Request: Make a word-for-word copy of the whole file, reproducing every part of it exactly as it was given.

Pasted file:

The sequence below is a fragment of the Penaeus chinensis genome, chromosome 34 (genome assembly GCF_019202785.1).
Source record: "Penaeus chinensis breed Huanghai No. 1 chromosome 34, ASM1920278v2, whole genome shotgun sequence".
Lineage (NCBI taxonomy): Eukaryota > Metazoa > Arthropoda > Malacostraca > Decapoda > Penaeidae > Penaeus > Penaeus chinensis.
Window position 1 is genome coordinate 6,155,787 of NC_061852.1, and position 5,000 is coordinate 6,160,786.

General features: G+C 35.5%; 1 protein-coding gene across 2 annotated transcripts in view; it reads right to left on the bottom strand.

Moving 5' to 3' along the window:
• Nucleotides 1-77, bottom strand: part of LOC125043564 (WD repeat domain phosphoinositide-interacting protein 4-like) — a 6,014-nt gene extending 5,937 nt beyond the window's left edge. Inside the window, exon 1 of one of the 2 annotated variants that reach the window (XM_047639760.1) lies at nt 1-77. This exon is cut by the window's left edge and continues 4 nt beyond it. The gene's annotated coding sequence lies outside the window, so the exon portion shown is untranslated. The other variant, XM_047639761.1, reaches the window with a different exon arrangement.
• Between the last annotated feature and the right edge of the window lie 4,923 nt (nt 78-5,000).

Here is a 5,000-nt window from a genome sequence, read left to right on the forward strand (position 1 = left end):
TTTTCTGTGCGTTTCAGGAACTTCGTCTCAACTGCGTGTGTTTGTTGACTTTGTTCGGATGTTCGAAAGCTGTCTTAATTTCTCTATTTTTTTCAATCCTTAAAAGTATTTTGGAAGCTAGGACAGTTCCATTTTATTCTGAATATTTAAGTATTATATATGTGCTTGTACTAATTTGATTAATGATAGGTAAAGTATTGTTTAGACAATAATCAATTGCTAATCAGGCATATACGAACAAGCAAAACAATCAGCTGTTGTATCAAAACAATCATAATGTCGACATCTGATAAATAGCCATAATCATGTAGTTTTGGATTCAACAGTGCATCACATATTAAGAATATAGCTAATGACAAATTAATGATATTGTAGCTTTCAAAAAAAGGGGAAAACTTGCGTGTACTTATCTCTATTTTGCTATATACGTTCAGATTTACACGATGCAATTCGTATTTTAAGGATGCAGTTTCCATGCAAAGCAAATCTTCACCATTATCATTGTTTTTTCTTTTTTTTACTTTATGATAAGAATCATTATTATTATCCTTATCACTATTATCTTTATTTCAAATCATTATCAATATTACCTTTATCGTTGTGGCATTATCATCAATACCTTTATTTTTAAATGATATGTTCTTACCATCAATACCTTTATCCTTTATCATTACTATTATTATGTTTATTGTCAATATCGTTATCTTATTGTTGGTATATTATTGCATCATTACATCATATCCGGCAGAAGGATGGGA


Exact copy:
The sequence below is a fragment of the Penaeus chinensis genome, chromosome 34 (genome assembly GCF_019202785.1).
Source record: "Penaeus chinensis breed Huanghai No. 1 chromosome 34, ASM1920278v2, whole genome shotgun sequence".
Lineage (NCBI taxonomy): Eukaryota > Metazoa > Arthropoda > Malacostraca > Decapoda > Penaeidae > Penaeus > Penaeus chinensis.
Window position 1 is genome coordinate 6,155,787 of NC_061852.1, and position 5,000 is coordinate 6,160,786.

General features: G+C 35.5%; 1 protein-coding gene across 2 annotated transcripts in view; it reads right to left on the bottom strand.

Moving 5' to 3' along the window:
• Nucleotides 1-77, bottom strand: part of LOC125043564 (WD repeat domain phosphoinositide-interacting protein 4-like) — a 6,014-nt gene extending 5,937 nt beyond the window's left edge. Inside the window, exon 1 of one of the 2 annotated variants that reach the window (XM_047639760.1) lies at nt 1-77. This exon is cut by the window's left edge and continues 4 nt beyond it. The gene's annotated coding sequence lies outside the window, so the exon portion shown is untranslated. The other variant, XM_047639761.1, reaches the window with a different exon arrangement.
• Between the last annotated feature and the right edge of the window lie 4,923 nt (nt 78-5,000).

Here is a 5,000-nt window from a genome sequence, read left to right on the forward strand (position 1 = left end):
TTTTCTGTGCGTTTCAGGAACTTCGTCTCAACTGCGTGTGTTTGTTGACTTTGTTCGGATGTTCGAAAGCTGTCTTAATTTCTCTATTTTTTTCAATCCTTAAAAGTATTTTGGAAGCTAGGACAGTTCCATTTTATTCTGAATATTTAAGTATTATATATGTGCTTGTACTAATTTGATTAATGATAGGTAAAGTATTGTTTAGACAATAATCAATTGCTAATCAGGCATATACGAACAAGCAAAACAATCAGCTGTTGTATCAAAACAATCATAATGTCGACATCTGATAAATAGCCATAATCATGTAGTTTTGGATTCAACAGTGCATCACATATTAAGAATATAGCTAATGACAAATTAATGATATTGTAGCTTTCAAAAAAAGGGGAAAACTTGCGTGTACTTATCTCTATTTTGCTATATACGTTCAGATTTACACGATGCAATTCGTATTTTAAGGATGCAGTTTCCATGCAAAGCAAATCTTCACCATTATCATTGTTTTTTCTTTTTTTTACTTTATGATAAGAATCATTATTATTATCCTTATCACTATTATCTTTATTTCAAATCATTATCAATATTACCTTTATCGTTGTGGCATTATCATCAATACCTTTATTTTTAAATGATATGTTCTTACCATCAATACCTTTATCCTTTATCATTACTATTATTATGTTTATTGTCAATATCGTTATCTTATTGTTGGTATATTATTGCATCATTACATCATATCCGGCAGAAGGATGGGA